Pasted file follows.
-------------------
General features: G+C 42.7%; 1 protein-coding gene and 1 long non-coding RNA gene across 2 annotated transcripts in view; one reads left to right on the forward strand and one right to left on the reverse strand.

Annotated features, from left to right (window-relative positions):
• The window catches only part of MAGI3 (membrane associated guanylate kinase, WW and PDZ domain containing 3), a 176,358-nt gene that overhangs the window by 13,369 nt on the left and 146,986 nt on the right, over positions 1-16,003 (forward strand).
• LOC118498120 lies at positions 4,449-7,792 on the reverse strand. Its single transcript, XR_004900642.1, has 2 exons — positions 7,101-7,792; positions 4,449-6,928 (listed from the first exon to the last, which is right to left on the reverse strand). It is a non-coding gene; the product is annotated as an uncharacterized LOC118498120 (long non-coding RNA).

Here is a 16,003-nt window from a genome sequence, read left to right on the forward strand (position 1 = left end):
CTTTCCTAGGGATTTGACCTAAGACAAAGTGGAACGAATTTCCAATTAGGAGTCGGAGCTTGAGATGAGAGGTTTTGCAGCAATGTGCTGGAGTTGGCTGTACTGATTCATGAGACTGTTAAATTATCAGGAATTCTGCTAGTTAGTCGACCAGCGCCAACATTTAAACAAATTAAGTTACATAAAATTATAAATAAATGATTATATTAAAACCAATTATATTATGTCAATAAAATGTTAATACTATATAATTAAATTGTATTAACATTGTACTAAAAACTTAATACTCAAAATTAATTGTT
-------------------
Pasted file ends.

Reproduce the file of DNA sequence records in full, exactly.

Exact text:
General features: G+C 42.7%; 1 protein-coding gene and 1 long non-coding RNA gene across 2 annotated transcripts in view; one reads left to right on the forward strand and one right to left on the reverse strand.

Annotated features, from left to right (window-relative positions):
• The window catches only part of MAGI3 (membrane associated guanylate kinase, WW and PDZ domain containing 3), a 176,358-nt gene that overhangs the window by 13,369 nt on the left and 146,986 nt on the right, over positions 1-16,003 (forward strand).
• LOC118498120 lies at positions 4,449-7,792 on the reverse strand. Its single transcript, XR_004900642.1, has 2 exons — positions 7,101-7,792; positions 4,449-6,928 (listed from the first exon to the last, which is right to left on the reverse strand). It is a non-coding gene; the product is annotated as an uncharacterized LOC118498120 (long non-coding RNA).

Here is a 16,003-nt window from a genome sequence, read left to right on the forward strand (position 1 = left end):
CTTTCCTAGGGATTTGACCTAAGACAAAGTGGAACGAATTTCCAATTAGGAGTCGGAGCTTGAGATGAGAGGTTTTGCAGCAATGTGCTGGAGTTGGCTGTACTGATTCATGAGACTGTTAAATTATCAGGAATTCTGCTAGTTAGTCGACCAGCGCCAACATTTAAACAAATTAAGTTACATAAAATTATAAATAAATGATTATATTAAAACCAATTATATTATGTCAATAAAATGTTAATACTATATAATTAAATTGTATTAACATTGTACTAAAAACTTAATACTCAAAATTAATTGTT